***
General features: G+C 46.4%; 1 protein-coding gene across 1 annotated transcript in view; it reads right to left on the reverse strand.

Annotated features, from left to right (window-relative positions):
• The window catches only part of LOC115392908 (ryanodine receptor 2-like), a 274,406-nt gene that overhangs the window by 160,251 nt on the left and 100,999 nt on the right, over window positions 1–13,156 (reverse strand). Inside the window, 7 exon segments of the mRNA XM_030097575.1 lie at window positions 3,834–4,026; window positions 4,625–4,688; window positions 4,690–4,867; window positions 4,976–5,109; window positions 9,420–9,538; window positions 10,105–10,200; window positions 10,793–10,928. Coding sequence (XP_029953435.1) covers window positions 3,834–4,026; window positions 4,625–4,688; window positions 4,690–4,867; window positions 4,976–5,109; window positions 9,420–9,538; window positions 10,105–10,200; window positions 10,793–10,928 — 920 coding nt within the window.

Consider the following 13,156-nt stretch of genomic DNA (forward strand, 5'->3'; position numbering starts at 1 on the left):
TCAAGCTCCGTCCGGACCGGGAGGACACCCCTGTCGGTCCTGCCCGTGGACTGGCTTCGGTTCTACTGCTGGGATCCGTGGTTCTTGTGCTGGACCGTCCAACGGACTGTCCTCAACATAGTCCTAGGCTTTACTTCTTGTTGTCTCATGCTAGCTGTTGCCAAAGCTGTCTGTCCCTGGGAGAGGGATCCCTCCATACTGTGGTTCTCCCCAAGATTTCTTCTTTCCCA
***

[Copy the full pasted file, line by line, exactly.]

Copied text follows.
General features: G+C 46.4%; 1 protein-coding gene across 1 annotated transcript in view; it reads right to left on the reverse strand.

Annotated features, from left to right (window-relative positions):
• The window catches only part of LOC115392908 (ryanodine receptor 2-like), a 274,406-nt gene that overhangs the window by 160,251 nt on the left and 100,999 nt on the right, over window positions 1–13,156 (reverse strand). Inside the window, 7 exon segments of the mRNA XM_030097575.1 lie at window positions 3,834–4,026; window positions 4,625–4,688; window positions 4,690–4,867; window positions 4,976–5,109; window positions 9,420–9,538; window positions 10,105–10,200; window positions 10,793–10,928. Coding sequence (XP_029953435.1) covers window positions 3,834–4,026; window positions 4,625–4,688; window positions 4,690–4,867; window positions 4,976–5,109; window positions 9,420–9,538; window positions 10,105–10,200; window positions 10,793–10,928 — 920 coding nt within the window.

Consider the following 13,156-nt stretch of genomic DNA (forward strand, 5'->3'; position numbering starts at 1 on the left):
TCAAGCTCCGTCCGGACCGGGAGGACACCCCTGTCGGTCCTGCCCGTGGACTGGCTTCGGTTCTACTGCTGGGATCCGTGGTTCTTGTGCTGGACCGTCCAACGGACTGTCCTCAACATAGTCCTAGGCTTTACTTCTTGTTGTCTCATGCTAGCTGTTGCCAAAGCTGTCTGTCCCTGGGAGAGGGATCCCTCCATACTGTGGTTCTCCCCAAGATTTCTTCTTTCCCA